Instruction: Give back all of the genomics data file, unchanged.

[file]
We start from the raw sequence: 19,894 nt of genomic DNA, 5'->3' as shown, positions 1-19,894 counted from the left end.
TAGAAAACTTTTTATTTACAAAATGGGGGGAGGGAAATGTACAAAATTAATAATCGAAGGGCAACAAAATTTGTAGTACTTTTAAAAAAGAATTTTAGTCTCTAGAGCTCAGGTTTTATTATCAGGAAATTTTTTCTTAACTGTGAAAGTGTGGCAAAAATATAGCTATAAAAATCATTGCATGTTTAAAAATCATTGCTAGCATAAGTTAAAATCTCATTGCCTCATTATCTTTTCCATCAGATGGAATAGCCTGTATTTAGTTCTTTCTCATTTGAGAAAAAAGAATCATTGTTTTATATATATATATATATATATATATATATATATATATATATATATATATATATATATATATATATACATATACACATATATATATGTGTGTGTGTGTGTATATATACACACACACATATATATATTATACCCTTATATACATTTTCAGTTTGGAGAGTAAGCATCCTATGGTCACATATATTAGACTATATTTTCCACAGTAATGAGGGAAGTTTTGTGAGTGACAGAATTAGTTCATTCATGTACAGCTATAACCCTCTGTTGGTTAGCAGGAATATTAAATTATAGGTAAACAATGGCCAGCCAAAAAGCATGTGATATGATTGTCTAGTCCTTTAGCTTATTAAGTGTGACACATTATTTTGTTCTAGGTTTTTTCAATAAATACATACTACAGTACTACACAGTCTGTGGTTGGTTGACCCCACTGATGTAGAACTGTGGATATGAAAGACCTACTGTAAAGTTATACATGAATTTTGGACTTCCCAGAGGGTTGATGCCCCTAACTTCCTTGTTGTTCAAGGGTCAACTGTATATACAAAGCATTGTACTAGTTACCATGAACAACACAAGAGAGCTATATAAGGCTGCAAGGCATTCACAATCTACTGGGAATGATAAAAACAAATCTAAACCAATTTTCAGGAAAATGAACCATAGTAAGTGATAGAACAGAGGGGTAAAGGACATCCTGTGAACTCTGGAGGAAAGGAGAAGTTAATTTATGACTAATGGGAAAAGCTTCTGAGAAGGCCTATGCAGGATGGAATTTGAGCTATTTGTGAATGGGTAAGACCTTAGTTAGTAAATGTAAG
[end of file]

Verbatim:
We start from the raw sequence: 19,894 nt of genomic DNA, 5'->3' as shown, positions 1-19,894 counted from the left end.
TAGAAAACTTTTTATTTACAAAATGGGGGGAGGGAAATGTACAAAATTAATAATCGAAGGGCAACAAAATTTGTAGTACTTTTAAAAAAGAATTTTAGTCTCTAGAGCTCAGGTTTTATTATCAGGAAATTTTTTCTTAACTGTGAAAGTGTGGCAAAAATATAGCTATAAAAATCATTGCATGTTTAAAAATCATTGCTAGCATAAGTTAAAATCTCATTGCCTCATTATCTTTTCCATCAGATGGAATAGCCTGTATTTAGTTCTTTCTCATTTGAGAAAAAAGAATCATTGTTTTATATATATATATATATATATATATATATATATATATATATATATATATATATATATATATATATACATATACACATATATATATGTGTGTGTGTGTGTATATATACACACACACATATATATATTATACCCTTATATACATTTTCAGTTTGGAGAGTAAGCATCCTATGGTCACATATATTAGACTATATTTTCCACAGTAATGAGGGAAGTTTTGTGAGTGACAGAATTAGTTCATTCATGTACAGCTATAACCCTCTGTTGGTTAGCAGGAATATTAAATTATAGGTAAACAATGGCCAGCCAAAAAGCATGTGATATGATTGTCTAGTCCTTTAGCTTATTAAGTGTGACACATTATTTTGTTCTAGGTTTTTTCAATAAATACATACTACAGTACTACACAGTCTGTGGTTGGTTGACCCCACTGATGTAGAACTGTGGATATGAAAGACCTACTGTAAAGTTATACATGAATTTTGGACTTCCCAGAGGGTTGATGCCCCTAACTTCCTTGTTGTTCAAGGGTCAACTGTATATACAAAGCATTGTACTAGTTACCATGAACAACACAAGAGAGCTATATAAGGCTGCAAGGCATTCACAATCTACTGGGAATGATAAAAACAAATCTAAACCAATTTTCAGGAAAATGAACCATAGTAAGTGATAGAACAGAGGGGTAAAGGACATCCTGTGAACTCTGGAGGAAAGGAGAAGTTAATTTATGACTAATGGGAAAAGCTTCTGAGAAGGCCTATGCAGGATGGAATTTGAGCTATTTGTGAATGGGTAAGACCTTAGTTAGTAAATGTAAG